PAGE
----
Newly discovered dinosaur implies greater prevalence of feathers
by PhysOrg staff
A new species of feathered dinosaur discovered in southern Germany is further changing the perception of how predatory dinosaurs looked. The fossil of Sciurumimus albersdoerferi, which lived about 150 million years ago, provides the first evidence of feathered theropod dinosaurs that are not closely related to birds. The fossil is described in a paper published in the Proceedings of the National Academy of Sciences today.
“This is a surprising find from the cradle of feathered dinosaur work, the very formation where the first feathered dinosaur Archaeopteryx was collected over 150 years ago,” said Mark Norell, chair of the Division of Palaeontologyat the American Museum of Natural History and an author on the new paper along with researchers from Bayerische Staatssammlung für Paläontologie und Geologie and the Ludwig Maximilians University.
Theropods are bipedal, mostly carnivorous dinosaurs. In recent years, scientists have discovered that many extinct theropods had feathers. But this feathering has only been found in theropods that are classified as coelurosaurs, a diverse group including animals like T. rex and birds.Sciurumimus—identified as a megalosaur, not a coelurosaur— is the first exception to this rule. The new species also sits deep within the evolutionary tree of theropods, much more so than coelurosaurs, meaning that the species that stem from Sciurumimus are likely to have similar characteristics…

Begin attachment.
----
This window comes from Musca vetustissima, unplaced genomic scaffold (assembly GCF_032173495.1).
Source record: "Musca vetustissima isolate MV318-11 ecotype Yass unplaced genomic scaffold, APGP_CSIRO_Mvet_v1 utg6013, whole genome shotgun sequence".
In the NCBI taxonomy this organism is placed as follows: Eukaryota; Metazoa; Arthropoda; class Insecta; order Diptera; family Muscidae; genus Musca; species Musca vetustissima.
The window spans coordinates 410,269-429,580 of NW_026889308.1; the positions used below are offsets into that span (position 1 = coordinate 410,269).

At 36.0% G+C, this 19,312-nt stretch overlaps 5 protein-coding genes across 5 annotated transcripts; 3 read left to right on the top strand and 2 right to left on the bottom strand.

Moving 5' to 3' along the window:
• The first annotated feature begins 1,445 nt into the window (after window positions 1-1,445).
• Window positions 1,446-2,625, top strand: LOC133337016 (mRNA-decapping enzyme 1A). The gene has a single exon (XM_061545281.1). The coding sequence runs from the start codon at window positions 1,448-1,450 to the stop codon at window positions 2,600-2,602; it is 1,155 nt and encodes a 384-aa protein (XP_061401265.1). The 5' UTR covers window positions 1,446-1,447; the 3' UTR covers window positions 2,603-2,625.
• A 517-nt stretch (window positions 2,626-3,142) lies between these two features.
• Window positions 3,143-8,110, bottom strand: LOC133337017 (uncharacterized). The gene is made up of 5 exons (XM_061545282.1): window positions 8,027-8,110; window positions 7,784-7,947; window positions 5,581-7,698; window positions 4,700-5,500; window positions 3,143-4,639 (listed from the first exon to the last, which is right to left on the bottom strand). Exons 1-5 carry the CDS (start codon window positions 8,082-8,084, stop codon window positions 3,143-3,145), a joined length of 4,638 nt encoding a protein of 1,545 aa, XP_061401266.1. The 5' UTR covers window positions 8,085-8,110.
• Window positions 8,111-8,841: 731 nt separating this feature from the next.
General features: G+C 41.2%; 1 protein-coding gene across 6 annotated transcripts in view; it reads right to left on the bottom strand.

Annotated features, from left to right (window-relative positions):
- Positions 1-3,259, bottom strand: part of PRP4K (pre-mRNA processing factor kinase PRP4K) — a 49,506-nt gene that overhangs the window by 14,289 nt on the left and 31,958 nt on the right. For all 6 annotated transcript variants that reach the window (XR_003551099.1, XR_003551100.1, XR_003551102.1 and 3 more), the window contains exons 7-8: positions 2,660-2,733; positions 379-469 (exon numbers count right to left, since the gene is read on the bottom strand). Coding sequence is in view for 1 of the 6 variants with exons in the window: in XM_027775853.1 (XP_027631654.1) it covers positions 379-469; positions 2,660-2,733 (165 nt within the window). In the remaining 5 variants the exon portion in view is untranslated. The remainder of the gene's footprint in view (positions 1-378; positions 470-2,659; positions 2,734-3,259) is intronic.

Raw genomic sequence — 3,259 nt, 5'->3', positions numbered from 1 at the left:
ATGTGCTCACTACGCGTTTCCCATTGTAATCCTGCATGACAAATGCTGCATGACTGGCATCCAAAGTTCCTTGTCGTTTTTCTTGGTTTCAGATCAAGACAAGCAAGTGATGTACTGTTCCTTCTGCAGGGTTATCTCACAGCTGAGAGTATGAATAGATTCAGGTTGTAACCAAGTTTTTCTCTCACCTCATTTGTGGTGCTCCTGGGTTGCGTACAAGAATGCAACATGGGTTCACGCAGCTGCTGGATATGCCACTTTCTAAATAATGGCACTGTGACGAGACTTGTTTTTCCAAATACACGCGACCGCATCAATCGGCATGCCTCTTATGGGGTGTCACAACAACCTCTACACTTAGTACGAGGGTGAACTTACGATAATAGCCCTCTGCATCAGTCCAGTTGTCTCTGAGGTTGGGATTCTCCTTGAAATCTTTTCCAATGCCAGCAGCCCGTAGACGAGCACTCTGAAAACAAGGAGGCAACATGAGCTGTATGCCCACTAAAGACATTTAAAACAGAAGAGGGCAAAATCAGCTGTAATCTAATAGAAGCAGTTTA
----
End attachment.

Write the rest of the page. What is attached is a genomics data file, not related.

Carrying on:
(read more: PhysOrg) (images: H. Tischlinger/Jura Museum Eichstätt)
More information: “Exceptionally preserved juvenile megalosauroid theropod dinosaur with filamentous integument from the Late Jurassic of Germany,” by Oliver W. M. Rauhut, Christian Foth, Helmut Tischlinger, and Mark A. Norell, PNAS, 2012.
Journal reference: Proceedings of the National Academy of Sciences
Provided by American Museum of Natural History